In 2013, Drought Is Worsening In Midwest And Plains States, Despite U.S. Winter Weather

slide_239106_1269665_freeLight showers not enough to ease drought

* U.S. hard red winter wheat in Plains at risk

* Corn, soybean crops grown in the west also at risk

By Sam Nelson

CHICAGO, Jan 28 (Reuters) – Dry weather continues to plague  the drought-stricken U.S. Plains and western Midwest with only  light showers and snowfall expected this week, an agricultural  meteorologist said on Monday.

“The Plains and the northwest Midwest will still struggle  with drought, there’s not a whole lot of relief seen,” said John  Dee, meteorologist for Global Weather Monitoring.

Dee said there would be some light rain in the eastern  portions of Kansas, Oklahoma and Texas late Monday and Tuesday,  with heavier rainfall seen for the eastern and southeastern  Midwest late Tuesday and Wednesday.

“Roughly east of a line from Kansas City to Chicago will  receive 0.50 inch to 1.00 inch or more, but they aren’t as  affected by the drought at this time,” Dee said.

slide_239106_1235088_freeCommodity Weather Group (CWG) said light showers fell over  the weekend across the Central Plains and much of the Midwest  and northern Delta. “Scattered amounts of 0.10 to 0.40 inch were  noted for drought areas from Nebraska and northern Kansas into  southern Minnesota and Iowa,” said CWG meteorologist Joel  Widenor.

“While very light showers are also possible in parts of  Nebraska, South Dakota and Minnesota tonight and again next  week, none of this will be significant enough to put much of a  dent in the drought,” he said.

Without rain or heavy snow before spring, millions of acres  of wheat could be ruined while corn and soybean seedings could  be threatened in the western Midwest, meteorologists and other  crop experts have said.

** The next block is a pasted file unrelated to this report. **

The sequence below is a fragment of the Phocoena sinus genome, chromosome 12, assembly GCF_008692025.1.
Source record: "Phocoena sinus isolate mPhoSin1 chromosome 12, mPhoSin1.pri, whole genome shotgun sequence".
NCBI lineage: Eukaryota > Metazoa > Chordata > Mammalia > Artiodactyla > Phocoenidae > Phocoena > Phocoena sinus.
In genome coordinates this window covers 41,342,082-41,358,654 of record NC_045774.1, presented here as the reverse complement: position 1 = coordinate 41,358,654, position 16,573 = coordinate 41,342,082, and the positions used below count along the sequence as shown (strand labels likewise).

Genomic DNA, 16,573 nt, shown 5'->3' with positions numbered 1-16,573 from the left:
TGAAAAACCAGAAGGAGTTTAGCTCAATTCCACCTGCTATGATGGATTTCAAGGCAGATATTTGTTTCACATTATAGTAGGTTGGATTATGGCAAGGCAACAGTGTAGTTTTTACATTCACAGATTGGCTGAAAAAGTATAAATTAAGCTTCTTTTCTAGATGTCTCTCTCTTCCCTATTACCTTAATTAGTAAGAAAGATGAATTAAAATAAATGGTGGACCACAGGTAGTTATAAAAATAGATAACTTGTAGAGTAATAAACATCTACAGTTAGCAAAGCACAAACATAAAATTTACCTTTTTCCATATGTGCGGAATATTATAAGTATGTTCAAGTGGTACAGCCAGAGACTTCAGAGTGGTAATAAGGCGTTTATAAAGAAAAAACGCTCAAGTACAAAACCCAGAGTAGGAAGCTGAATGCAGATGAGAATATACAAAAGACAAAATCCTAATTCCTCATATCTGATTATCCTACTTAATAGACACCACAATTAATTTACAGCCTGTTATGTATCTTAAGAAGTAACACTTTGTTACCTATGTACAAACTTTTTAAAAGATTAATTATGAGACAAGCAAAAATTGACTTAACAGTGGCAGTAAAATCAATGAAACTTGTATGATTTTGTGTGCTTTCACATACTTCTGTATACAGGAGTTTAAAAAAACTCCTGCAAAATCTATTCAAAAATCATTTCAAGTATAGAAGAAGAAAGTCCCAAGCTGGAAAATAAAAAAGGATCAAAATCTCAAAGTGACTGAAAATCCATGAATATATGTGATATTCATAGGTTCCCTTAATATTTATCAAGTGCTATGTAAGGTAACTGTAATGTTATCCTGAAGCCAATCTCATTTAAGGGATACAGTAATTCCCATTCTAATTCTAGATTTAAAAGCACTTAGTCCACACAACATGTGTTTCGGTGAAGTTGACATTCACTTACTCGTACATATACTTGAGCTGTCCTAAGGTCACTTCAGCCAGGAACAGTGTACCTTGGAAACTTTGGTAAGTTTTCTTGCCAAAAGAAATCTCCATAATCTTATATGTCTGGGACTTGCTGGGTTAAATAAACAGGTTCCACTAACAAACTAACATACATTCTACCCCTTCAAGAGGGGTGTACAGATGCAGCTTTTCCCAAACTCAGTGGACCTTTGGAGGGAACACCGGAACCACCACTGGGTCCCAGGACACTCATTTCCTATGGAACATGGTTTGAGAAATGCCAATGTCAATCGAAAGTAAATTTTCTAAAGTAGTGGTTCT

A climatology report issued last Thursday said there were no  signs of improvement for Kansas or neighboring farm  states.

Roughly 57.64 percent of the contiguous United States was in  at least “moderate” drought as of Jan. 22, an improvement from  58.87 percent a week earlier, according to last Thursday’s  Drought Monitor report by a consortium of federal and state  climatology experts.

But the worst level of drought, dubbed “exceptional,”  expanded slightly to 6.36 percent from 6.31 percent of the  country.

Officials in north-central Oklahoma this month declared a  state of emergency due to record-low reservoir conditions.  Public and private interests throughout the central United  States were examining measures to cope with the drought.

The government on Jan. 9 declared much of the central and  southern U.S. Wheat Belt a natural disaster area.

The U.S Department of Agriculture made growers in large  portions of four major wheat-growing states of Kansas, Colorado,  Oklahoma and Texas eligible for low-interest emergency loans.     (Additional reporting by Carey Gillam in Kansas City; Editing  by Jeffrey Benkoe)  Source link

Bible Verse

Revelation 6:5-6  And when he had opened the third seal, I heard the third beast say, Come and see. And I beheld, and lo a black horse; and he that sat on him had a pair of balances in his hand. And I heard a voice in the midst of the four beasts say, A measure of wheat for a penny, and three measures of barley for a penny; and see thou hurt not the oil and the wine.


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2 replies

  1. The big picture is worrisome, but what about the “little” picture in which those farmers and their families will lose everything to the banks? Real people in real trouble who need our support and prayers and compassion.

    • I know we will need to pray about this, but more so reaching out to the communities finding those in need. We need to be as Children of light more responsible preparing for what is to come. We need to be as wise of Joseph who was in Egypt.We will need to be both prayerful and practical about our faith in the years to come staring today.

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